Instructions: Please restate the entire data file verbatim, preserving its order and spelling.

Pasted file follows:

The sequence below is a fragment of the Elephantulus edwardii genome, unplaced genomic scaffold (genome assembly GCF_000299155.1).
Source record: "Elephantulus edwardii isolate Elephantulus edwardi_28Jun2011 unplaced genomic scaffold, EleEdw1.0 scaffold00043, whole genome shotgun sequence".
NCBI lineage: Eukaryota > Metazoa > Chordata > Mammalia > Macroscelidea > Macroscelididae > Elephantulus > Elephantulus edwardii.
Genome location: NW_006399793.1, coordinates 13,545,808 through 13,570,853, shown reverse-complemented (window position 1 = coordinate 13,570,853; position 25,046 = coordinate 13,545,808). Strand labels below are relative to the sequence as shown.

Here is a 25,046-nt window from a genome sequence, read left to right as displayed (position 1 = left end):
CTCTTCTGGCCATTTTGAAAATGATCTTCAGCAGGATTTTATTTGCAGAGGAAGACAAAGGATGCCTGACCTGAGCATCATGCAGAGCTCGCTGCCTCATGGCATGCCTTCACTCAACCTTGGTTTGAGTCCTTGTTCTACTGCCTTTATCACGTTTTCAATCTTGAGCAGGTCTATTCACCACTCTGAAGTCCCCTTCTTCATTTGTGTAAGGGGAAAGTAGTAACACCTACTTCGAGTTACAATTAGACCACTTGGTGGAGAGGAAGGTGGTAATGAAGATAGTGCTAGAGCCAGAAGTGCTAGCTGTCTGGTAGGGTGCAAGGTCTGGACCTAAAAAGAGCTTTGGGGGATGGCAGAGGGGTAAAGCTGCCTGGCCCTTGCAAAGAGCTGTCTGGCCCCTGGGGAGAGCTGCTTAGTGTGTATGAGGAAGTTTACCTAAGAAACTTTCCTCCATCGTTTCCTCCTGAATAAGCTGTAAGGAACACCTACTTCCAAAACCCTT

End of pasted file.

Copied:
The sequence below is a fragment of the Elephantulus edwardii genome, unplaced genomic scaffold (genome assembly GCF_000299155.1).
Source record: "Elephantulus edwardii isolate Elephantulus edwardi_28Jun2011 unplaced genomic scaffold, EleEdw1.0 scaffold00043, whole genome shotgun sequence".
NCBI lineage: Eukaryota > Metazoa > Chordata > Mammalia > Macroscelidea > Macroscelididae > Elephantulus > Elephantulus edwardii.
Genome location: NW_006399793.1, coordinates 13,545,808 through 13,570,853, shown reverse-complemented (window position 1 = coordinate 13,570,853; position 25,046 = coordinate 13,545,808). Strand labels below are relative to the sequence as shown.

Here is a 25,046-nt window from a genome sequence, read left to right as displayed (position 1 = left end):
CTCTTCTGGCCATTTTGAAAATGATCTTCAGCAGGATTTTATTTGCAGAGGAAGACAAAGGATGCCTGACCTGAGCATCATGCAGAGCTCGCTGCCTCATGGCATGCCTTCACTCAACCTTGGTTTGAGTCCTTGTTCTACTGCCTTTATCACGTTTTCAATCTTGAGCAGGTCTATTCACCACTCTGAAGTCCCCTTCTTCATTTGTGTAAGGGGAAAGTAGTAACACCTACTTCGAGTTACAATTAGACCACTTGGTGGAGAGGAAGGTGGTAATGAAGATAGTGCTAGAGCCAGAAGTGCTAGCTGTCTGGTAGGGTGCAAGGTCTGGACCTAAAAAGAGCTTTGGGGGATGGCAGAGGGGTAAAGCTGCCTGGCCCTTGCAAAGAGCTGTCTGGCCCCTGGGGAGAGCTGCTTAGTGTGTATGAGGAAGTTTACCTAAGAAACTTTCCTCCATCGTTTCCTCCTGAATAAGCTGTAAGGAACACCTACTTCCAAAACCCTT